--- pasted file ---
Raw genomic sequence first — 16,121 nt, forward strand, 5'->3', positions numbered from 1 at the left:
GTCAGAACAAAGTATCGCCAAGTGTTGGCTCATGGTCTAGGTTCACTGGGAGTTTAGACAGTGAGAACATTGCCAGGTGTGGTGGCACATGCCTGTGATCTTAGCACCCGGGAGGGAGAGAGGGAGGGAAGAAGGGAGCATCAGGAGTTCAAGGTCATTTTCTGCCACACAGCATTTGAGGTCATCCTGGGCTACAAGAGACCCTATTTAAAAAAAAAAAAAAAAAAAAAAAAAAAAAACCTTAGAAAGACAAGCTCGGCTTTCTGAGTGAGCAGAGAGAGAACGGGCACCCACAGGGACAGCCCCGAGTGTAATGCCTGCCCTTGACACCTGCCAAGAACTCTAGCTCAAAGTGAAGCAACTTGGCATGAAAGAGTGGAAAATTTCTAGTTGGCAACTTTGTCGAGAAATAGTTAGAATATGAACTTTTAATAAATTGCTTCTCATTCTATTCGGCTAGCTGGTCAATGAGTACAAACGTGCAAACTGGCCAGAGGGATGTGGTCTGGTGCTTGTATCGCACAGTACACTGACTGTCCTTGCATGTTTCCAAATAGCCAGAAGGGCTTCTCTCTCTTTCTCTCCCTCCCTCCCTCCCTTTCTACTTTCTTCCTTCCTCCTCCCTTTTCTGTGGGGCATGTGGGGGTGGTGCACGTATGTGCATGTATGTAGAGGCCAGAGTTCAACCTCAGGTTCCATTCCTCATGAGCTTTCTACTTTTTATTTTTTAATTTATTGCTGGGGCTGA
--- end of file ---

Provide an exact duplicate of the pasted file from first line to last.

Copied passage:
Raw genomic sequence first — 16,121 nt, forward strand, 5'->3', positions numbered from 1 at the left:
GTCAGAACAAAGTATCGCCAAGTGTTGGCTCATGGTCTAGGTTCACTGGGAGTTTAGACAGTGAGAACATTGCCAGGTGTGGTGGCACATGCCTGTGATCTTAGCACCCGGGAGGGAGAGAGGGAGGGAAGAAGGGAGCATCAGGAGTTCAAGGTCATTTTCTGCCACACAGCATTTGAGGTCATCCTGGGCTACAAGAGACCCTATTTAAAAAAAAAAAAAAAAAAAAAAAAAAAAAACCTTAGAAAGACAAGCTCGGCTTTCTGAGTGAGCAGAGAGAGAACGGGCACCCACAGGGACAGCCCCGAGTGTAATGCCTGCCCTTGACACCTGCCAAGAACTCTAGCTCAAAGTGAAGCAACTTGGCATGAAAGAGTGGAAAATTTCTAGTTGGCAACTTTGTCGAGAAATAGTTAGAATATGAACTTTTAATAAATTGCTTCTCATTCTATTCGGCTAGCTGGTCAATGAGTACAAACGTGCAAACTGGCCAGAGGGATGTGGTCTGGTGCTTGTATCGCACAGTACACTGACTGTCCTTGCATGTTTCCAAATAGCCAGAAGGGCTTCTCTCTCTTTCTCTCCCTCCCTCCCTCCCTTTCTACTTTCTTCCTTCCTCCTCCCTTTTCTGTGGGGCATGTGGGGGTGGTGCACGTATGTGCATGTATGTAGAGGCCAGAGTTCAACCTCAGGTTCCATTCCTCATGAGCTTTCTACTTTTTATTTTTTAATTTATTGCTGGGGCTGA